Exposure to texture of foods for 8-month-old infants: does the size of the pieces matter?

Saakje P da Costa, Lianne Remijn, Hugo Weenen, Carel Vereijken, Cees van der Schans

Research output: Contribution to journalArticleAcademicpeer-review

Abstract

This study examined the effect of meals varying in amount, size, and hardness of food pieces on the development of the chewing capabilities of 8-month-old infants. The study also examined changes in shivering, gagging, coughing, choking, and their ability to eat from a spoon. In an in-home setting two groups were given commercially available infant meals and fruits, purees with either less, smaller and softer or more, larger and harder pieces. Both groups were given these foods for 4 weeks and were monitored several times during this period. After the 4-week exposure period infants in both groups were given the same five test foods. Structured questionnaires with questions on eating behavior and the child's development were conducted 6 times in the 4 to 12-month period and video analyses of feedings were conducted 4 times between 8 and 9 months. After the 4-week exposure period, the group that had been exposed to the foods with more, larger and harder pieces showed a significantly higher rating for chewing a piece of carrot and potato for the first time, but not for a piece of banana nor for mashed foods. Shivering, gagging, coughing, choking, and ability to eat from a spoon were not different between the two groups. These results contribute to the insight that exposure to texture is important for young children to learn how to handle texture. PRACTICAL APPLICATIONS: (a) The study shows the feasibility of testing the effects of texture interventions on chewing capability and oral responses such as gagging, coughing, and choking in infants. (b) The study contributes to the insight that exposure to food texture to learn how to handle texture is important for infants and showed that exposing children to a higher amount of larger pieces improves their chewing capability for a piece of carrot and potato, at least immediately after the intervention.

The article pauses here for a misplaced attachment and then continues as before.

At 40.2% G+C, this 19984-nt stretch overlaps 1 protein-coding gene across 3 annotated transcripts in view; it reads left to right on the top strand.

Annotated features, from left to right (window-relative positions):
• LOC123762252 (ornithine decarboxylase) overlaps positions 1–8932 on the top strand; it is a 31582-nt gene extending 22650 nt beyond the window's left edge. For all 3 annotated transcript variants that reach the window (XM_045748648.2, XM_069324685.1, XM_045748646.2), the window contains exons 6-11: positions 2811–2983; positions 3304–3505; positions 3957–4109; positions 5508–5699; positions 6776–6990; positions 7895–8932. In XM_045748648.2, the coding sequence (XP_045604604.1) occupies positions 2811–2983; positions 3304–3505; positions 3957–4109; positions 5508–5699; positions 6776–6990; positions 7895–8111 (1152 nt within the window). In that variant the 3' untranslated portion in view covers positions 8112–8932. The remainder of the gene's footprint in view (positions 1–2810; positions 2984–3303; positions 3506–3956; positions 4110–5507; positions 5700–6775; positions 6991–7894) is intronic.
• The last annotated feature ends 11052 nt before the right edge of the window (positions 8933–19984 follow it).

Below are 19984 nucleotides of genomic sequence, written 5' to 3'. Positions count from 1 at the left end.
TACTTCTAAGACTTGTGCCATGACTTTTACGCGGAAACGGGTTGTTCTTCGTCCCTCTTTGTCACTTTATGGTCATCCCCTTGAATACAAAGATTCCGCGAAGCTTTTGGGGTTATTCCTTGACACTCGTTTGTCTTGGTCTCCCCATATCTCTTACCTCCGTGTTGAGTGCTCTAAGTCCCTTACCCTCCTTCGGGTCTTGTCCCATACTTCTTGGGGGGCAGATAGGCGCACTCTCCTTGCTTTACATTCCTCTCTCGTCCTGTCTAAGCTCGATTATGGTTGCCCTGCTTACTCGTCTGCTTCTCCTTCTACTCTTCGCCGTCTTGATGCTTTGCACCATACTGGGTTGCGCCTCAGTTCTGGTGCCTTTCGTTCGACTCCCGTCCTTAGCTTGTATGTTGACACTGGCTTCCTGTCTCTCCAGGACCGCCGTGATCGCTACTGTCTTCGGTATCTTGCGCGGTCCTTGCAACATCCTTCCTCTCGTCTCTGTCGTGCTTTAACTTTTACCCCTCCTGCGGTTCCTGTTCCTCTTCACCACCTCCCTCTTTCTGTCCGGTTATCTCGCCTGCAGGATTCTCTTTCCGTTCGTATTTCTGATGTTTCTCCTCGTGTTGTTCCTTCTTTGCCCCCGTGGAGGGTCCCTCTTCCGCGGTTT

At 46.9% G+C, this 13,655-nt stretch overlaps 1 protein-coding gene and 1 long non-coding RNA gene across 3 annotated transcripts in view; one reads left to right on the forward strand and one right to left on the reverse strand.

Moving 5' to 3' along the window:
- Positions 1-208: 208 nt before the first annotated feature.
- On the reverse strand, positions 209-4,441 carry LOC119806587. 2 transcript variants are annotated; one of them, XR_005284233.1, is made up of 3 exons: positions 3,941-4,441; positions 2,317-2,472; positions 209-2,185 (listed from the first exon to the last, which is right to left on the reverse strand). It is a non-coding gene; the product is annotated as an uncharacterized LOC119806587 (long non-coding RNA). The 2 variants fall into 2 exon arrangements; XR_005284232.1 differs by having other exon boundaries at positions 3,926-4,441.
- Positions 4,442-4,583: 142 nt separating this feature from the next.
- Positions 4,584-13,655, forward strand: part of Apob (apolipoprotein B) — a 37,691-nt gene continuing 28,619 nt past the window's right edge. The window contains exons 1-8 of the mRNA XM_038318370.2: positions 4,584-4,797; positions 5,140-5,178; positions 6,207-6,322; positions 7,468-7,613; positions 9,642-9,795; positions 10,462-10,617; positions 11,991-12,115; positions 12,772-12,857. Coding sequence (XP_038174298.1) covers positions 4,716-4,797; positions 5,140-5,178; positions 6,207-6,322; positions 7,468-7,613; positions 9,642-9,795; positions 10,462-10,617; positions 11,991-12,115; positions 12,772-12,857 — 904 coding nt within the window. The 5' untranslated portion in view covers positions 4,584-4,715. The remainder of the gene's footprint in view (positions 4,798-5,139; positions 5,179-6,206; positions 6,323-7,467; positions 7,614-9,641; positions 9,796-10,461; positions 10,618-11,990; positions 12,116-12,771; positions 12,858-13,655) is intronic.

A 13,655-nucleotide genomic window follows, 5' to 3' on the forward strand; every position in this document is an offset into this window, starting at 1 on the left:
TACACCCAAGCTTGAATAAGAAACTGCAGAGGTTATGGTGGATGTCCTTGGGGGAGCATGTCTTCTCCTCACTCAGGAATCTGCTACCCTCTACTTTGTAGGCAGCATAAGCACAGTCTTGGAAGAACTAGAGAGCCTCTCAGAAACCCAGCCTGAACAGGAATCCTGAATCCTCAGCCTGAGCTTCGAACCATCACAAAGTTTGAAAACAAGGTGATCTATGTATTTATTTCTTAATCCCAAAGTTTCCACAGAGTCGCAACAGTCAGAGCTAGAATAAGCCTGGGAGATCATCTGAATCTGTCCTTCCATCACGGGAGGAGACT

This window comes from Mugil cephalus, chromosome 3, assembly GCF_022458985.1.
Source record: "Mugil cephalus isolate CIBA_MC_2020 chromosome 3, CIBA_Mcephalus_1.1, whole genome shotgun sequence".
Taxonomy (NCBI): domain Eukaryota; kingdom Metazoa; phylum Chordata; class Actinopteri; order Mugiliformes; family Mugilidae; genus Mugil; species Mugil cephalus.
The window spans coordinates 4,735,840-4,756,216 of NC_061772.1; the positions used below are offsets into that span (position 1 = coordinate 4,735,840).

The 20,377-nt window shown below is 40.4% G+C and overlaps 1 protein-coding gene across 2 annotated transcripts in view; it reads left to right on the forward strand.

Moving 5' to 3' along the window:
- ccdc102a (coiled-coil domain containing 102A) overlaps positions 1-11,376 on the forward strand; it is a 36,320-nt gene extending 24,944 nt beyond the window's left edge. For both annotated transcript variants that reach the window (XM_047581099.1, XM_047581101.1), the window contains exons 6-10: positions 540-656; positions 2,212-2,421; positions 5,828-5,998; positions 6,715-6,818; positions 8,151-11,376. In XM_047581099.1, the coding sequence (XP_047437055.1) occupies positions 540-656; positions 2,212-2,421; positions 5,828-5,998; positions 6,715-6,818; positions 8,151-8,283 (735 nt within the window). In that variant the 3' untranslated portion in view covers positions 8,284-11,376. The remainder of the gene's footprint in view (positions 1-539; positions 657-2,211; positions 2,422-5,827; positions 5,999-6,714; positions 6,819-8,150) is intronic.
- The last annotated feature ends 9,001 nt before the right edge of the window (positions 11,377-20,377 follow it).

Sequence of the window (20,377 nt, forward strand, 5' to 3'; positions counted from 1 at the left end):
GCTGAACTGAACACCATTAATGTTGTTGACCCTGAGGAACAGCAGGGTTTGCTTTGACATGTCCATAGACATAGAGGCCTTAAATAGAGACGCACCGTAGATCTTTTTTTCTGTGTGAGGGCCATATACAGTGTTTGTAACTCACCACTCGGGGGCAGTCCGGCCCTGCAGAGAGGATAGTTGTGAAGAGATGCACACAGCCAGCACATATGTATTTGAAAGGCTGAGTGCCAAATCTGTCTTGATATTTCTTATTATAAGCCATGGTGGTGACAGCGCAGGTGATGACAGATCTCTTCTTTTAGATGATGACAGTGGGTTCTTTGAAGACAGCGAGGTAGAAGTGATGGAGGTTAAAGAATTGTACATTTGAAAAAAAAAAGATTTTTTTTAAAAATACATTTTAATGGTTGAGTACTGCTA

Original languageEnglish
Pages (from-to)534-540
JournalJournal of texture studies
Volume48
Issue number6
DOIs
Publication statusPublished - 27 Apr 2017

Keywords

  • nutrition
  • infants

Cite this

da Costa, Saakje P ; Remijn, Lianne ; Weenen, Hugo ; Vereijken, Carel ; van der Schans, Cees. / Exposure to texture of foods for 8-month-old infants : does the size of the pieces matter?. In: Journal of texture studies. 2017 ; Vol. 48, No. 6. pp. 534-540.
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title = "Exposure to texture of foods for 8-month-old infants: does the size of the pieces matter?",